Once the olive orchard is restored, the cooperative and its olive oil mill will manage the crop for 10 years. “The best thing of such interventions is that they work as an example. Once you restore an orchard or make a cleaning intervention in one area, it happens quite often to see other growers in that same area do the same thing,” she explained.
Still, one of the main reasons the abandoned orchards continue to need restoration is correct land management. “That is why we also teamed up with agronomists and fire-prevention experts to focus on interventions that support territorial safety. One of the largest recent wildfires in Tuscany happened in an area close to a residential location, showing the urgency of such interventions,” she added.See Also:Thousands of Olive Trees Destroyed by Wildfires in Tuscany
According to Donati, “while olive growing becomes a hobby for people who are more and more concerned of costs and lower margins, the landscape is changing.”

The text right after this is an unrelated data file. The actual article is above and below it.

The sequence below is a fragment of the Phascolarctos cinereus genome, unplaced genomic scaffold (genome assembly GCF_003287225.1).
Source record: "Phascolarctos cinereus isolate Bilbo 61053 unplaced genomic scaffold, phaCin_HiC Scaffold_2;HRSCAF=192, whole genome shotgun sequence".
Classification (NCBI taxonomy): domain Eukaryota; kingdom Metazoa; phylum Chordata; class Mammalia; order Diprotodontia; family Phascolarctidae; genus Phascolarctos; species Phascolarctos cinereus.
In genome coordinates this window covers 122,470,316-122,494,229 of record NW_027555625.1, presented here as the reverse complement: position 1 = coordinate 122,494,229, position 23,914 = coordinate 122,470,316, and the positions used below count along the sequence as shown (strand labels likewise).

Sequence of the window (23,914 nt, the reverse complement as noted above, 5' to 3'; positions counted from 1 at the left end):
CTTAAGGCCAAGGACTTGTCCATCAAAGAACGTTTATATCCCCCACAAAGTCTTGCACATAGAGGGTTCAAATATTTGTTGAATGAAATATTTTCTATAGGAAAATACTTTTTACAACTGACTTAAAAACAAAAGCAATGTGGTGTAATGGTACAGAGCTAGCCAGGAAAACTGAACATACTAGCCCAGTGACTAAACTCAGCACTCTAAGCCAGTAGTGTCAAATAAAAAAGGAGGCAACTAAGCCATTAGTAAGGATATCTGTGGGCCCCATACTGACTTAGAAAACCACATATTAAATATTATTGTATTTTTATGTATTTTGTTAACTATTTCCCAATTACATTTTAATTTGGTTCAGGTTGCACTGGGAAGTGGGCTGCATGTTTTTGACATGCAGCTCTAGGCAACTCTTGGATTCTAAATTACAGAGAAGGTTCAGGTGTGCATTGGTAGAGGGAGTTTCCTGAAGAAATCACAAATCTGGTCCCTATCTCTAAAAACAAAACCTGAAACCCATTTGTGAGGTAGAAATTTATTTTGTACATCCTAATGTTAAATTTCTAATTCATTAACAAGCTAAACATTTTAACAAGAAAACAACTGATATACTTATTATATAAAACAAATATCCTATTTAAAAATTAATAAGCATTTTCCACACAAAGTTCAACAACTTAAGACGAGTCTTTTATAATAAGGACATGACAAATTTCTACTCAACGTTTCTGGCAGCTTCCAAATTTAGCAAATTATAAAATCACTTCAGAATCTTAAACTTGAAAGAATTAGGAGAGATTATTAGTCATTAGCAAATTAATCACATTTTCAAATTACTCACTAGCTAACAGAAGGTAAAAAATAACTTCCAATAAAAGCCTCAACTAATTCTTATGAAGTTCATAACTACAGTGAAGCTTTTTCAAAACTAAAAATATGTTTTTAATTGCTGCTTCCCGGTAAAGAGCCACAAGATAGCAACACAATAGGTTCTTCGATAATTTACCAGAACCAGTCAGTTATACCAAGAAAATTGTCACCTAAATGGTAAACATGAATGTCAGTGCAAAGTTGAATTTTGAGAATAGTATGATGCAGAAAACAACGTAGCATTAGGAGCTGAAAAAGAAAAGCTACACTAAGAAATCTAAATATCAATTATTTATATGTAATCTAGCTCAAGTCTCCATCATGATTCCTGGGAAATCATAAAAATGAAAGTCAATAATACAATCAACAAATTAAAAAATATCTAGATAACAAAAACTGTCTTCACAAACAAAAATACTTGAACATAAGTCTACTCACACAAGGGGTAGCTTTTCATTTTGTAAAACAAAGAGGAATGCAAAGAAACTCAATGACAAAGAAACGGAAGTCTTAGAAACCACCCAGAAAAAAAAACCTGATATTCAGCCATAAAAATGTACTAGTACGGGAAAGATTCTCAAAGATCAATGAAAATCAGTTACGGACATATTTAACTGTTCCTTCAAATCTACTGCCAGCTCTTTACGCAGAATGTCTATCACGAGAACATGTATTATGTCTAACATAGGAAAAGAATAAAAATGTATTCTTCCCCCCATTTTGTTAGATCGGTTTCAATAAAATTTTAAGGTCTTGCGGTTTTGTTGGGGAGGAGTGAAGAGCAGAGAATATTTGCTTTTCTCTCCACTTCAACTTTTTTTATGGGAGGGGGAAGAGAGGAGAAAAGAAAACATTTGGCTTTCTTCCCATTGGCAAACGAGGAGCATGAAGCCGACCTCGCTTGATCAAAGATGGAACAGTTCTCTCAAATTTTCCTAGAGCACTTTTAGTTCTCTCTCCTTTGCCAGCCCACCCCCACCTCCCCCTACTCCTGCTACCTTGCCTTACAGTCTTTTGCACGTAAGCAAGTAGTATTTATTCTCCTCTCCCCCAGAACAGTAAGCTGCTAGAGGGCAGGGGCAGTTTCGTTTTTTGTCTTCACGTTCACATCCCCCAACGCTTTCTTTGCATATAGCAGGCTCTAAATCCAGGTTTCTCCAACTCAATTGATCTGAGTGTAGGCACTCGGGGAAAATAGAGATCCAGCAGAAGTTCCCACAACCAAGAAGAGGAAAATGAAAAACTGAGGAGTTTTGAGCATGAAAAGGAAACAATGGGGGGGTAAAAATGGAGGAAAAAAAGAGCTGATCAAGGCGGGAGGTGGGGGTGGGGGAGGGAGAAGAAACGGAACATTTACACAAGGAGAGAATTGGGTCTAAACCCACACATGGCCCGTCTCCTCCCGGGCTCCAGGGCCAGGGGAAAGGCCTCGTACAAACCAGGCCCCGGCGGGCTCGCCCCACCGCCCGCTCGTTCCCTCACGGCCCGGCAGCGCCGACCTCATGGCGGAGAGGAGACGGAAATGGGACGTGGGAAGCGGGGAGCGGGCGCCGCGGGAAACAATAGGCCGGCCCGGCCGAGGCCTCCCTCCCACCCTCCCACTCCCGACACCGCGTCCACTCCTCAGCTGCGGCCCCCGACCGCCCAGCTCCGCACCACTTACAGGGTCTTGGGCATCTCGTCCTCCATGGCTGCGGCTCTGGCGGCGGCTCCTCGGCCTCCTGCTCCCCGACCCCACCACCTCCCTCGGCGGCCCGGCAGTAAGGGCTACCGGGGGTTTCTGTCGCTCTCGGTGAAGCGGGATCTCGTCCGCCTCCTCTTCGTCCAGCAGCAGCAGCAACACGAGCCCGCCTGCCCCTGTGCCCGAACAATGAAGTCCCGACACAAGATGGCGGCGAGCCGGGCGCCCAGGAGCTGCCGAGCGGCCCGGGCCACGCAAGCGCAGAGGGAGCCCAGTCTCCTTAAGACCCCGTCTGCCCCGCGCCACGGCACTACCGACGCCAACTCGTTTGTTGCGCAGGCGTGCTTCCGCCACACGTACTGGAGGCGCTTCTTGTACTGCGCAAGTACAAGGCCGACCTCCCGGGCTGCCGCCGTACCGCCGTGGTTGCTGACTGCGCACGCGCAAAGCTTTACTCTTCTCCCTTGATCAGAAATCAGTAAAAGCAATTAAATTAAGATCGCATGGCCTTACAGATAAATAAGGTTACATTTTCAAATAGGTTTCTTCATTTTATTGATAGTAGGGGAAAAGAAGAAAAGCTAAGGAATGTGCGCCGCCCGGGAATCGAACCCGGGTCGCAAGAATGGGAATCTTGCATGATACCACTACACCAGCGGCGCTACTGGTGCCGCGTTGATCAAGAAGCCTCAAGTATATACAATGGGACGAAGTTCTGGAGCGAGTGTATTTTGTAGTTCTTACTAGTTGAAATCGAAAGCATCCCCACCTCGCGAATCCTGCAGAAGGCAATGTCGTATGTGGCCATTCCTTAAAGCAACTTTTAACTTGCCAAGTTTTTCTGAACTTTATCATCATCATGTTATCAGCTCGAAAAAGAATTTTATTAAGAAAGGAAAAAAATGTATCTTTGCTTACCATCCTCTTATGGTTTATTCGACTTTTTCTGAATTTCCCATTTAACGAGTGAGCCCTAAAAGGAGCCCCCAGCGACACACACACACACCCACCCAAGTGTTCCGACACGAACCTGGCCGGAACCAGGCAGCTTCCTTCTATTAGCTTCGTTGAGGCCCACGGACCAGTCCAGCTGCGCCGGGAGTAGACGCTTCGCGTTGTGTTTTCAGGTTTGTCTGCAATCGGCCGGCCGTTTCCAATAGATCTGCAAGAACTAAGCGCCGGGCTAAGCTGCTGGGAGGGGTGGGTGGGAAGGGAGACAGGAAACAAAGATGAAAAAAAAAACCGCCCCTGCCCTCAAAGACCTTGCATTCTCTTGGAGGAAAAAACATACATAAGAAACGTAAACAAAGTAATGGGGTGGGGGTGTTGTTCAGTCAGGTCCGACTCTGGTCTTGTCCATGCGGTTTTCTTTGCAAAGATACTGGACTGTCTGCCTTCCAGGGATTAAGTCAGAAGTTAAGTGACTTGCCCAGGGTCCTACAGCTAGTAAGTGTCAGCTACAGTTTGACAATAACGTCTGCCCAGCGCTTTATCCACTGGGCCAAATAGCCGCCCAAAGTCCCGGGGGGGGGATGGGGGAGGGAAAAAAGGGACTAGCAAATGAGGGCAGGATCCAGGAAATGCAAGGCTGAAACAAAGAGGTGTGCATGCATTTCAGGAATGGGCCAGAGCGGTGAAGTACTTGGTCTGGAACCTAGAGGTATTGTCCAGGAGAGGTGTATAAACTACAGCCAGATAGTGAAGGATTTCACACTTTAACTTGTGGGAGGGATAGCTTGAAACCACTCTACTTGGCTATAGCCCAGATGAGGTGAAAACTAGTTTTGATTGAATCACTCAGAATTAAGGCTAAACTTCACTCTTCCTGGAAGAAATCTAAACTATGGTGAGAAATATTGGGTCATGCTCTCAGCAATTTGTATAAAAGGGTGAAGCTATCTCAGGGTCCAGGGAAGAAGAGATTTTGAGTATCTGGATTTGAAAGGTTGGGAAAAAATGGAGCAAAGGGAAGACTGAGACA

“The hills are going to be abandoned by growers. That will bring our traditional, beautiful dry walls to collapse, precipitation and water will start excavating new routes predating nutrients and land from the hills and bringing them down to the plains,” Donati predicted.
In the Arezzo province, Donati estimated that of approximately 340 thousand residents, around 40 thousand own at least a few olive trees. “We can not go against our times, but there should be a strategic plan put in place to avoid to lose our hills and to keep olive oil production up to the highest standards,” Donati concluded.